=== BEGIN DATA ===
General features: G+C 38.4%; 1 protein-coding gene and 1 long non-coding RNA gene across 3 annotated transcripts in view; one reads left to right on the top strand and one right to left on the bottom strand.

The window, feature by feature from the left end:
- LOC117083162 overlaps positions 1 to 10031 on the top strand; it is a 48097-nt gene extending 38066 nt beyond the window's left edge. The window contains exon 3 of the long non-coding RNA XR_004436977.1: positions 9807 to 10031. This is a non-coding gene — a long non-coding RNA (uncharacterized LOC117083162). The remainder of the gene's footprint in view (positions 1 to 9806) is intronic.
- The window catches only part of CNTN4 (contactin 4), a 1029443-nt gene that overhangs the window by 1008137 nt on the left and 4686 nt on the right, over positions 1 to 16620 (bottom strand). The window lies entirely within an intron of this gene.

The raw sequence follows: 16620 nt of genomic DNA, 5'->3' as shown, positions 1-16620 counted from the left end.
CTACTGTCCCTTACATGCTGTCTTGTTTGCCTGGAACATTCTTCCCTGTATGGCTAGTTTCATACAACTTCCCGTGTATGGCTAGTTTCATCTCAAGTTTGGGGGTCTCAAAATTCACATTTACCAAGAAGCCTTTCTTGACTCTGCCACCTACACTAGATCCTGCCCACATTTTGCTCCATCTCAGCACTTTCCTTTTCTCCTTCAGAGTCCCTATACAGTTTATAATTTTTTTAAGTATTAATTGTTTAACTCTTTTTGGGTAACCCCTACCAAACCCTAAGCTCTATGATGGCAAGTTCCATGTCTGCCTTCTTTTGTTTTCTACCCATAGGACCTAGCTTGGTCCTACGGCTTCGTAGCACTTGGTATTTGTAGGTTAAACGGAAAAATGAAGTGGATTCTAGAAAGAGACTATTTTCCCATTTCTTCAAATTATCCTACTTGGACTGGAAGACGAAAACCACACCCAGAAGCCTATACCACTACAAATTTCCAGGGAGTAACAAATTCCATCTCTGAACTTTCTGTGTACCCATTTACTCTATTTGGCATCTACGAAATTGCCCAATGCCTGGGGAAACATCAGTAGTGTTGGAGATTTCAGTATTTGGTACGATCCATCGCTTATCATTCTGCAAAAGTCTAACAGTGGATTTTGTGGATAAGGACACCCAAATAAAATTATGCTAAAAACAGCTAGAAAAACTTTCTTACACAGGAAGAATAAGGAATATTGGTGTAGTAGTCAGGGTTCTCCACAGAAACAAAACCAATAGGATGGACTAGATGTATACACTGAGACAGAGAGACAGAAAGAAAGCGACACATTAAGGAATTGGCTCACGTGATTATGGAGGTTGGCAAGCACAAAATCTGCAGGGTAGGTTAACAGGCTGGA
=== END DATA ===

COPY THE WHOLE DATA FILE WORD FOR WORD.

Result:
General features: G+C 38.4%; 1 protein-coding gene and 1 long non-coding RNA gene across 3 annotated transcripts in view; one reads left to right on the top strand and one right to left on the bottom strand.

The window, feature by feature from the left end:
- LOC117083162 overlaps positions 1 to 10031 on the top strand; it is a 48097-nt gene extending 38066 nt beyond the window's left edge. The window contains exon 3 of the long non-coding RNA XR_004436977.1: positions 9807 to 10031. This is a non-coding gene — a long non-coding RNA (uncharacterized LOC117083162). The remainder of the gene's footprint in view (positions 1 to 9806) is intronic.
- The window catches only part of CNTN4 (contactin 4), a 1029443-nt gene that overhangs the window by 1008137 nt on the left and 4686 nt on the right, over positions 1 to 16620 (bottom strand). The window lies entirely within an intron of this gene.

The raw sequence follows: 16620 nt of genomic DNA, 5'->3' as shown, positions 1-16620 counted from the left end.
CTACTGTCCCTTACATGCTGTCTTGTTTGCCTGGAACATTCTTCCCTGTATGGCTAGTTTCATACAACTTCCCGTGTATGGCTAGTTTCATCTCAAGTTTGGGGGTCTCAAAATTCACATTTACCAAGAAGCCTTTCTTGACTCTGCCACCTACACTAGATCCTGCCCACATTTTGCTCCATCTCAGCACTTTCCTTTTCTCCTTCAGAGTCCCTATACAGTTTATAATTTTTTTAAGTATTAATTGTTTAACTCTTTTTGGGTAACCCCTACCAAACCCTAAGCTCTATGATGGCAAGTTCCATGTCTGCCTTCTTTTGTTTTCTACCCATAGGACCTAGCTTGGTCCTACGGCTTCGTAGCACTTGGTATTTGTAGGTTAAACGGAAAAATGAAGTGGATTCTAGAAAGAGACTATTTTCCCATTTCTTCAAATTATCCTACTTGGACTGGAAGACGAAAACCACACCCAGAAGCCTATACCACTACAAATTTCCAGGGAGTAACAAATTCCATCTCTGAACTTTCTGTGTACCCATTTACTCTATTTGGCATCTACGAAATTGCCCAATGCCTGGGGAAACATCAGTAGTGTTGGAGATTTCAGTATTTGGTACGATCCATCGCTTATCATTCTGCAAAAGTCTAACAGTGGATTTTGTGGATAAGGACACCCAAATAAAATTATGCTAAAAACAGCTAGAAAAACTTTCTTACACAGGAAGAATAAGGAATATTGGTGTAGTAGTCAGGGTTCTCCACAGAAACAAAACCAATAGGATGGACTAGATGTATACACTGAGACAGAGAGACAGAAAGAAAGCGACACATTAAGGAATTGGCTCACGTGATTATGGAGGTTGGCAAGCACAAAATCTGCAGGGTAGGTTAACAGGCTGGA